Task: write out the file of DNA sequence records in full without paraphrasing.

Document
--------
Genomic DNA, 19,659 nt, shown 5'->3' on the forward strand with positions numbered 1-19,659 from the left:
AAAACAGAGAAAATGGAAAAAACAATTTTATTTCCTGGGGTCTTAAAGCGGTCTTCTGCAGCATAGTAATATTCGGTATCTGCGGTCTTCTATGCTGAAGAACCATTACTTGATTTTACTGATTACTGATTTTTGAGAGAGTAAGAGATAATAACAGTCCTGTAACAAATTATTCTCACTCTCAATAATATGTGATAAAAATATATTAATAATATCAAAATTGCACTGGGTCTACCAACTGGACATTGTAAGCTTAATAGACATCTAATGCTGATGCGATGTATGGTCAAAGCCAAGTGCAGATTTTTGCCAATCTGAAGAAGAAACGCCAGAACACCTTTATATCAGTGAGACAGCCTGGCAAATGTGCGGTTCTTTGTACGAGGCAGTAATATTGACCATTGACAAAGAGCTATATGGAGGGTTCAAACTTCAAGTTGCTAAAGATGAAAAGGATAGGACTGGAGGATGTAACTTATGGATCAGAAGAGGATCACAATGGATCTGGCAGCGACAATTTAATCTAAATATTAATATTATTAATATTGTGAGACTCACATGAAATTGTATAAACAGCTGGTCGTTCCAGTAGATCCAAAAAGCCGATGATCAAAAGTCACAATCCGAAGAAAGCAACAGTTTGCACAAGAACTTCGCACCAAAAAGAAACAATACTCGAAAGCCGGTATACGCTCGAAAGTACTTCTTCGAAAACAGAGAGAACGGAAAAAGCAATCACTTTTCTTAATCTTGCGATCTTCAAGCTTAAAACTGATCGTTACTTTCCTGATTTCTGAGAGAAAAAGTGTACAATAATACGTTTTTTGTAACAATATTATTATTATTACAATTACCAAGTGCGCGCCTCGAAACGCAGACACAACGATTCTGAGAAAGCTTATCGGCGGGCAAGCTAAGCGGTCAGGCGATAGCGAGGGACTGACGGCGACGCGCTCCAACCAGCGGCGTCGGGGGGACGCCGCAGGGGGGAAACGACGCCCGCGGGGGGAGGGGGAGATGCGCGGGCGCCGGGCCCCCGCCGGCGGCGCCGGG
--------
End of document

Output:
Genomic DNA, 19,659 nt, shown 5'->3' on the forward strand with positions numbered 1-19,659 from the left:
AAAACAGAGAAAATGGAAAAAACAATTTTATTTCCTGGGGTCTTAAAGCGGTCTTCTGCAGCATAGTAATATTCGGTATCTGCGGTCTTCTATGCTGAAGAACCATTACTTGATTTTACTGATTACTGATTTTTGAGAGAGTAAGAGATAATAACAGTCCTGTAACAAATTATTCTCACTCTCAATAATATGTGATAAAAATATATTAATAATATCAAAATTGCACTGGGTCTACCAACTGGACATTGTAAGCTTAATAGACATCTAATGCTGATGCGATGTATGGTCAAAGCCAAGTGCAGATTTTTGCCAATCTGAAGAAGAAACGCCAGAACACCTTTATATCAGTGAGACAGCCTGGCAAATGTGCGGTTCTTTGTACGAGGCAGTAATATTGACCATTGACAAAGAGCTATATGGAGGGTTCAAACTTCAAGTTGCTAAAGATGAAAAGGATAGGACTGGAGGATGTAACTTATGGATCAGAAGAGGATCACAATGGATCTGGCAGCGACAATTTAATCTAAATATTAATATTATTAATATTGTGAGACTCACATGAAATTGTATAAACAGCTGGTCGTTCCAGTAGATCCAAAAAGCCGATGATCAAAAGTCACAATCCGAAGAAAGCAACAGTTTGCACAAGAACTTCGCACCAAAAAGAAACAATACTCGAAAGCCGGTATACGCTCGAAAGTACTTCTTCGAAAACAGAGAGAACGGAAAAAGCAATCACTTTTCTTAATCTTGCGATCTTCAAGCTTAAAACTGATCGTTACTTTCCTGATTTCTGAGAGAAAAAGTGTACAATAATACGTTTTTTGTAACAATATTATTATTATTACAATTACCAAGTGCGCGCCTCGAAACGCAGACACAACGATTCTGAGAAAGCTTATCGGCGGGCAAGCTAAGCGGTCAGGCGATAGCGAGGGACTGACGGCGACGCGCTCCAACCAGCGGCGTCGGGGGGACGCCGCAGGGGGGAAACGACGCCCGCGGGGGGAGGGGGAGATGCGCGGGCGCCGGGCCCCCGCCGGCGGCGCCGGG